A doctoral student at the Chicago Professional School of Psychology, Brittany Trauthwein, spoke with Dr. Heidi Horsley at the 2015 Association for Death Education and Counseling (ADEC) conference about continuing bonds after a loss. Her dissertation is specifically on continuing those bonds after the death of a parent. Trauthwein began her research after connecting with ADEC one year after losing her father. She heard stories of people continuing bonds and relationships with their parents and loved ones, which piqued her interest. “I just immediately loved it and knew it was how I was going to go through my grief journey,” she says.
However, when she began digging and looking for research on the subject, she couldn’t find anything targeted at adult children ages 18-30. That’s how she selected the demographics for her research. “Continuing bonds means you want to keep the parent in your life in a meaningful relationship while still being able to move on,” she explains. These bonds don’t hold you back or keep you in the past. Rather, they help you to keep going forward.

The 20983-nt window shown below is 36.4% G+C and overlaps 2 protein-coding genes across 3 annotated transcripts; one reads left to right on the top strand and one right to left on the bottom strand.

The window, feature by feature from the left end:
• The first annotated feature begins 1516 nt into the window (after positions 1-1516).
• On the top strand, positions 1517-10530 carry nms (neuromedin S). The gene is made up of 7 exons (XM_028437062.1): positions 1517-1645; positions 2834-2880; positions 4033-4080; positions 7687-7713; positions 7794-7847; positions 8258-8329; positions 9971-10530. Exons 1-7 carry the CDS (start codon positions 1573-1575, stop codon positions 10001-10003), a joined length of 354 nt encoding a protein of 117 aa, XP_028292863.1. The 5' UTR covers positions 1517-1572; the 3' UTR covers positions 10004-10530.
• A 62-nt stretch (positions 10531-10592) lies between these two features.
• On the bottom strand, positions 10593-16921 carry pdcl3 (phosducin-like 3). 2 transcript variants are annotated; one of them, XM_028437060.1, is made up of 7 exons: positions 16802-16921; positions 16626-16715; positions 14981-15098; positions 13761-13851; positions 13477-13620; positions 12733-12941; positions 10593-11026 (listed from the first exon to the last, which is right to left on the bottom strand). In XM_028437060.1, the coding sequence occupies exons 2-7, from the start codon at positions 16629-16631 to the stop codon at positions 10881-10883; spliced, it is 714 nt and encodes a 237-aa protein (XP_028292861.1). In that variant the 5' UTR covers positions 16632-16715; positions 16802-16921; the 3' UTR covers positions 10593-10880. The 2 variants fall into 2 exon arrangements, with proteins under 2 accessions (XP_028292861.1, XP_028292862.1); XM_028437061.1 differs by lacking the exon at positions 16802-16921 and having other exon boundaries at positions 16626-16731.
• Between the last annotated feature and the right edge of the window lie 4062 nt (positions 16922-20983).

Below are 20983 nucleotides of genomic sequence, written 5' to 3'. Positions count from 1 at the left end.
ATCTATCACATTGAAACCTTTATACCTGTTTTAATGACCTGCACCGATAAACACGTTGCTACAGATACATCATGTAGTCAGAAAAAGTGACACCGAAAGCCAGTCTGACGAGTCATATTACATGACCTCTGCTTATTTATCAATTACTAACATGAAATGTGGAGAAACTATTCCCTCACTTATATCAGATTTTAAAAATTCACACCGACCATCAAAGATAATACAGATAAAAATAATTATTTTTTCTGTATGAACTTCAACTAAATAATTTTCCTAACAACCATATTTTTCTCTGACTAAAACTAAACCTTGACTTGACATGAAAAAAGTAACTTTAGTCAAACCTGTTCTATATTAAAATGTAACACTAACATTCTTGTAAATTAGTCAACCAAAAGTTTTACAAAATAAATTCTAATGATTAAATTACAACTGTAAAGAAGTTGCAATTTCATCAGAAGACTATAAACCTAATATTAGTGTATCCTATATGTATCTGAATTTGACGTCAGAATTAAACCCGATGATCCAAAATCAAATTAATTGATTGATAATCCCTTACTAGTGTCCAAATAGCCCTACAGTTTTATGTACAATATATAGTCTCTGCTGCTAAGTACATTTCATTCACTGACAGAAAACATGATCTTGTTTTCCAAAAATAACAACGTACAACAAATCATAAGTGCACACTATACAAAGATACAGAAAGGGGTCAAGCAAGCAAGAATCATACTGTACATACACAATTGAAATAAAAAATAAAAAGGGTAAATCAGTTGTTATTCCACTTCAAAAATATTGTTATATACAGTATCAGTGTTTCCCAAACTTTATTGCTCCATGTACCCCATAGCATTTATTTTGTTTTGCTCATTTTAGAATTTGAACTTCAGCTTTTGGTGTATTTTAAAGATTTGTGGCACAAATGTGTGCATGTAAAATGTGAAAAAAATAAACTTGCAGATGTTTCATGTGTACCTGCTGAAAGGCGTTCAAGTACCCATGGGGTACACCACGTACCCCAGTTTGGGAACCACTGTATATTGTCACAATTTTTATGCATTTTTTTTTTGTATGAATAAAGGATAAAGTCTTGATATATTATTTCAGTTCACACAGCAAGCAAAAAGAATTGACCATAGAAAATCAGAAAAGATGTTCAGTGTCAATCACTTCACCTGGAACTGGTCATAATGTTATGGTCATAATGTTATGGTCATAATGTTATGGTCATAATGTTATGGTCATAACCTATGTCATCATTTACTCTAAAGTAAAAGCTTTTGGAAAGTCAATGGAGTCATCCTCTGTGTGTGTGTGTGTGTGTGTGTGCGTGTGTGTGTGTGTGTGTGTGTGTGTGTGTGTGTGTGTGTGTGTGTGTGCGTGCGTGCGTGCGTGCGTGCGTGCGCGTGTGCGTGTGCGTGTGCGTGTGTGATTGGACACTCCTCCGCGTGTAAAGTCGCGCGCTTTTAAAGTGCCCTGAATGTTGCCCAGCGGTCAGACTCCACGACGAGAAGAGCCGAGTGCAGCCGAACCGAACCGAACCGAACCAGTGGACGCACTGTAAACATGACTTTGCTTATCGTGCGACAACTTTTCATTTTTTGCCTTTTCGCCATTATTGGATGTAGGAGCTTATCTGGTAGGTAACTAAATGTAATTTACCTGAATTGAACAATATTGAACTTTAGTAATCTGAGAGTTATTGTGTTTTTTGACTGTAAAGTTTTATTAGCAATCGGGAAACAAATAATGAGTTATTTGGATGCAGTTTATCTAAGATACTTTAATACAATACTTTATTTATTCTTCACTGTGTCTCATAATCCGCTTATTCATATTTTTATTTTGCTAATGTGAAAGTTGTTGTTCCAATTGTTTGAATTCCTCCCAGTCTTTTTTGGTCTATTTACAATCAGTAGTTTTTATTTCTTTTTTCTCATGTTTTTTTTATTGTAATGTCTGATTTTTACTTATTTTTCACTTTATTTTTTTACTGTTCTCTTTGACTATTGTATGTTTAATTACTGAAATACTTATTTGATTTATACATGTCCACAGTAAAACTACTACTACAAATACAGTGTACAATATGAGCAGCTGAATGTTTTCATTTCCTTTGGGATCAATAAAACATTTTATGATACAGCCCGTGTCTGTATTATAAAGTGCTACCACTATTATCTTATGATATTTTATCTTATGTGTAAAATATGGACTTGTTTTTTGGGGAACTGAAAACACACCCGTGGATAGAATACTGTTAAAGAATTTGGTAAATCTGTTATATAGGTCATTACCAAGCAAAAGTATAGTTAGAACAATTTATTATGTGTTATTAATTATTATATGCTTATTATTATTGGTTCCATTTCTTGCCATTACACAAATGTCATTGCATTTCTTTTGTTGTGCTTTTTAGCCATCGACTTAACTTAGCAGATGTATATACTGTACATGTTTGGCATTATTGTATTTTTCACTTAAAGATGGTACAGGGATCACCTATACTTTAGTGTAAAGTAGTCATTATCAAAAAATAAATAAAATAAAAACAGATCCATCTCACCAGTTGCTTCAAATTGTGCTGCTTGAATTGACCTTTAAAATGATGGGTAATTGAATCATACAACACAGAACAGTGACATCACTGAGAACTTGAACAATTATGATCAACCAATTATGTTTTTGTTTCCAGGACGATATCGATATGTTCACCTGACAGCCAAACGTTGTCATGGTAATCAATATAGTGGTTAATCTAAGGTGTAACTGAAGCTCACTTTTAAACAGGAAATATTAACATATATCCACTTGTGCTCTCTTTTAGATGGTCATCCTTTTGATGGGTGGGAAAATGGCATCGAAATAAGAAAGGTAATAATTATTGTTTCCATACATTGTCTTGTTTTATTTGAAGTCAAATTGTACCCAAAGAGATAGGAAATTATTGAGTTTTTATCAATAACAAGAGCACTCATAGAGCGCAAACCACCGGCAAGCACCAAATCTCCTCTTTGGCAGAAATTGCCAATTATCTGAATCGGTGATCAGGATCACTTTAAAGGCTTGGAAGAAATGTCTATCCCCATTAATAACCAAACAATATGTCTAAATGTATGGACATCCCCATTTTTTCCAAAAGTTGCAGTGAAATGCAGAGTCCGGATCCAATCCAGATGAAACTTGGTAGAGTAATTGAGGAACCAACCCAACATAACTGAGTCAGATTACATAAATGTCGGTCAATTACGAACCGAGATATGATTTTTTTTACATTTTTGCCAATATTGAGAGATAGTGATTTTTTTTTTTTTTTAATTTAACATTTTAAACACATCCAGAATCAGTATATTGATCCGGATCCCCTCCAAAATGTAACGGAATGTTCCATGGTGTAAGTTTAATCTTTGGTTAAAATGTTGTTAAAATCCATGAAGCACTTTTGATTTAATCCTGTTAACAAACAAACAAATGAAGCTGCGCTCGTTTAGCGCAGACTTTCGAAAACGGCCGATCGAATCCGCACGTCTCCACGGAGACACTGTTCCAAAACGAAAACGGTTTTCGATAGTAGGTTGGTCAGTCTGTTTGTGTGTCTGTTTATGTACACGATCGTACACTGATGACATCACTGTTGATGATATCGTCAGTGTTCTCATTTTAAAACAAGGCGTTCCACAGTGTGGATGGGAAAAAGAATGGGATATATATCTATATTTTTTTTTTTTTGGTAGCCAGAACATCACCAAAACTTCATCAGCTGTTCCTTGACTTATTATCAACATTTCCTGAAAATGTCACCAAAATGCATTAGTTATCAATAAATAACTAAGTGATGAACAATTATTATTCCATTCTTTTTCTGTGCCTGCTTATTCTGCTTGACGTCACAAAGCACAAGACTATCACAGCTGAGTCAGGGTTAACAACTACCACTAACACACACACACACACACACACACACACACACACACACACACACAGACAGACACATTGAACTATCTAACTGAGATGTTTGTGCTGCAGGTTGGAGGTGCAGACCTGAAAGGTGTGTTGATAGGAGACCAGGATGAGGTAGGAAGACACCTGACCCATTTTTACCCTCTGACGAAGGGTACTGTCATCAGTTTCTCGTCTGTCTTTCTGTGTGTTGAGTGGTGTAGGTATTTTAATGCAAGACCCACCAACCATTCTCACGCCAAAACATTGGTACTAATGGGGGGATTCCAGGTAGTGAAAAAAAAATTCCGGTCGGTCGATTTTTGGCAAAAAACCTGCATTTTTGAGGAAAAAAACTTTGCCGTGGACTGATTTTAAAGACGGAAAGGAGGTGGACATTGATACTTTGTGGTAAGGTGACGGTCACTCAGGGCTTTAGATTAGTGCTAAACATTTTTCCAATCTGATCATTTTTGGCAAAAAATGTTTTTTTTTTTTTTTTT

An Unbreakable Bond
It’s not about being stuck in your grief, but rather it’s simply finding a new place for parents in your life. Personally, Trauthwein keeps her dad in her life by celebrating his life on his birthday. She talks to him on a daily basis, enjoys his favorite foods on special days and knows her father is reciprocating because he visits her in her dreams. Dr. Horsley agrees, noting that “Death does not end a relationship.” For Dr. Horsley, her brother is her guiding light, and she also enjoys his dream visits.
Death may end a life, but it doesn’t have to end bonds. Those can continue, albeit in new ways, but the person must be open to it and interpret connections (such as dreams) in a new way.